Step 1 – Analyse the problem
Start with a detailed exploration of the problem you need to solve: why it matters, your priorities, whois interested, and what you hope to accomplish. Explore your available approaches and pick the best one.
Understand what citizen science can accomplish.
Finally, identify the key stakeholders who need to agree to and support solutions to the problem.
Take the time to carefully frame your project and build a solid foundation so that all later steps address your needs.
The following tips will help you get started:
- Define your goals for the project: What do you want to accomplish?
- Know the strengths of your available approaches and the risks and requirements associated with using them.
- Find out what others have done with similar projects — to tell whether you’ve got a good match, verify that a new project is needed (as opposed to extending an existing project), and to strengthen your plans before you get going.
- Start thinking early about how you’ll evaluate and share results and outcomes.
- Decide what skills you need and learn who might want to share them with you and why. If you have specific project participants or community groups in mind, learn what skills they have and what technologies they can use. Learn who else might have a stake in your project and what might get them interested in sharing resources or ideas. Understand your participants’ time commitment level and assess what training technique would be most appropriate.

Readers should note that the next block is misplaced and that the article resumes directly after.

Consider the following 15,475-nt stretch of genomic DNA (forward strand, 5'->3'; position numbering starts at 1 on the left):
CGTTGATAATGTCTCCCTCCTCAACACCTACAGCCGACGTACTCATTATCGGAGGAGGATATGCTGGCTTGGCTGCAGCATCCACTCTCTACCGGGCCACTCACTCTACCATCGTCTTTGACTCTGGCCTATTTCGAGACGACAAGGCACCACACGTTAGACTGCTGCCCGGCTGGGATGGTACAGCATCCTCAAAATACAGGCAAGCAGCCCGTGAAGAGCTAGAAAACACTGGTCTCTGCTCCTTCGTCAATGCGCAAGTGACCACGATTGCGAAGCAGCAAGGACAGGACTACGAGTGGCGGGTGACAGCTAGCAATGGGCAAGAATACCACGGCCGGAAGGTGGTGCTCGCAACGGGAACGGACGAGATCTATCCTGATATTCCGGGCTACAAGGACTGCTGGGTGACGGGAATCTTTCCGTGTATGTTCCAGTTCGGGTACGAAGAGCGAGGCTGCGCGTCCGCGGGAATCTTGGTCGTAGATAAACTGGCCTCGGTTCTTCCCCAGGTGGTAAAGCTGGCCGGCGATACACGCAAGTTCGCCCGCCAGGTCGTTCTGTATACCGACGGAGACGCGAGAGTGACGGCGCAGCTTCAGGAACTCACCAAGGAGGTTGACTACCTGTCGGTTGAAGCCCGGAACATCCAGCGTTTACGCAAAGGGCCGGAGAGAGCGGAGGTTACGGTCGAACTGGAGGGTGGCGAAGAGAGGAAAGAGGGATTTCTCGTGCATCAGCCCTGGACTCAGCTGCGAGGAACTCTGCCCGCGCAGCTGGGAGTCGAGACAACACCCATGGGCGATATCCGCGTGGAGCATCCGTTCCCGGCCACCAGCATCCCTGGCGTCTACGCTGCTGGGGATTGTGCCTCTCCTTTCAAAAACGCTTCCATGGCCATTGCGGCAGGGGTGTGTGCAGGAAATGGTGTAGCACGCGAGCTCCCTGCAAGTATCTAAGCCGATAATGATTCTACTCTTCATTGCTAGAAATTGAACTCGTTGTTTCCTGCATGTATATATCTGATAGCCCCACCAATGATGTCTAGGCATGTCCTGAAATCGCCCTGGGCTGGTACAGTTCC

- Reach out to your potential stakeholders and project participants using the media and messages that they’re comfortable with.
- Decide whether you need to “vet” volunteers to ensure that they can offer what you need. You may also need to create formal agreements before getting started.
- Decide whether you need specialised vendors to provide software, sensors or other products that will help make your project a success.
- Find out what resources your users are familiar with. Are there resources you can offer as part of the project?
Once you figure out where your project fits into the larger picture of citizen-science projects, that will help you identify best practices and answer broader questions about what you’re trying to accomplish.
- Plenty of frameworks for citizen science projects are already out there. Carefully review the ones that might apply to your project — they’ll give you the big picture and ensure that you identify and answer important questions.
- Learn the basic terminology used in citizen-science projects (e.g., crowdsourcing, community-based monitoring, participatory science). It will help you connect with others doing similar work, make sure you don’t miss relevant resources and share your lessons later on
- Look at the resources others have used to get leadership approval and adapt them to the needs of your own project.
- You’ll need to know what legal authorities you have for your project and the legal and policy requirements you may need to meet. Having these on hand can also help you collaborate more smoothly with your agency’s legal team.